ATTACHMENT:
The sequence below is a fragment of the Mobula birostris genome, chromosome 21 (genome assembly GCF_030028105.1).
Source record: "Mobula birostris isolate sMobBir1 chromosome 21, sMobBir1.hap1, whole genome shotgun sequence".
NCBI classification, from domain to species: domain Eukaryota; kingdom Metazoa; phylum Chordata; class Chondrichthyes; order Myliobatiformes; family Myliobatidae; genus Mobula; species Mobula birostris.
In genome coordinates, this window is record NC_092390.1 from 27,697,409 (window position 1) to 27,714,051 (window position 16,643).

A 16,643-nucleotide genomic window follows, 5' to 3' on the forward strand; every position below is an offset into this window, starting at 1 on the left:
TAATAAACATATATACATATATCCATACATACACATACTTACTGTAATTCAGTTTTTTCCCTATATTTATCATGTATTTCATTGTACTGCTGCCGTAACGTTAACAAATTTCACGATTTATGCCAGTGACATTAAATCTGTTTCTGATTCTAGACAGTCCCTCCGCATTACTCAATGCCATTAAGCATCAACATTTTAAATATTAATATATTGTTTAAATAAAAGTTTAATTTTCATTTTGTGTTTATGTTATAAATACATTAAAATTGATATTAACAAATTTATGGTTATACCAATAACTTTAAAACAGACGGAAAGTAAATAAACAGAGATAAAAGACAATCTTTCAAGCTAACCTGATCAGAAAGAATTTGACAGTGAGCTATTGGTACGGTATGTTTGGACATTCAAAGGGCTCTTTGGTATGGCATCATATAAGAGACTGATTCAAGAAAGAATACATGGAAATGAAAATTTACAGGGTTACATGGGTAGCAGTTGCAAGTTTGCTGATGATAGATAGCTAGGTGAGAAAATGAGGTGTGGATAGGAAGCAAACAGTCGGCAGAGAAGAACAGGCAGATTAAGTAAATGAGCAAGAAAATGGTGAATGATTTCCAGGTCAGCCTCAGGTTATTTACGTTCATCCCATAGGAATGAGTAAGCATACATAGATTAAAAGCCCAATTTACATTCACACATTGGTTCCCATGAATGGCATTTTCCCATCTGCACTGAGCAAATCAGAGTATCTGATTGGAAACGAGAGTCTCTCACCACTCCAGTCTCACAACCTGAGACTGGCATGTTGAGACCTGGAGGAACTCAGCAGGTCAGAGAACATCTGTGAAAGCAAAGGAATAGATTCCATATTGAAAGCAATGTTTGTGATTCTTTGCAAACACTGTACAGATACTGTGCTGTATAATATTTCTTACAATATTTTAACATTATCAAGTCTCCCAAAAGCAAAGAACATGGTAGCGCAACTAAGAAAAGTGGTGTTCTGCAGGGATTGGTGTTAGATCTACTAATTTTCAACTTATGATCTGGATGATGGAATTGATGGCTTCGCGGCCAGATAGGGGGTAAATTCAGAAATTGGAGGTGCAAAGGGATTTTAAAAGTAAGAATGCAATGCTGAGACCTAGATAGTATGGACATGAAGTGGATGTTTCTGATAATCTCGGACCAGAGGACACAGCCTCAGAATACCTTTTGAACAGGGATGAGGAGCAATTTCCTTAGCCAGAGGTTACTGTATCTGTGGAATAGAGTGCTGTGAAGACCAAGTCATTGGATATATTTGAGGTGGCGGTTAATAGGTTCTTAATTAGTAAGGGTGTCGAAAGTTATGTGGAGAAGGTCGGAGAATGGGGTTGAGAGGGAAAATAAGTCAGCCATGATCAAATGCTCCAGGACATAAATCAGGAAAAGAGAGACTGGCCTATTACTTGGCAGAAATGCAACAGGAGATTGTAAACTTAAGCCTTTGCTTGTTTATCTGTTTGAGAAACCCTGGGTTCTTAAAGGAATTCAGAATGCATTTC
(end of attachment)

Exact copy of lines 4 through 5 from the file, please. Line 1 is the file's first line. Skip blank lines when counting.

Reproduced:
In genome coordinates, this window is record NC_092390.1 from 27,697,409 (window position 1) to 27,714,051 (window position 16,643).

A 16,643-nucleotide genomic window follows, 5' to 3' on the forward strand; every position below is an offset into this window, starting at 1 on the left: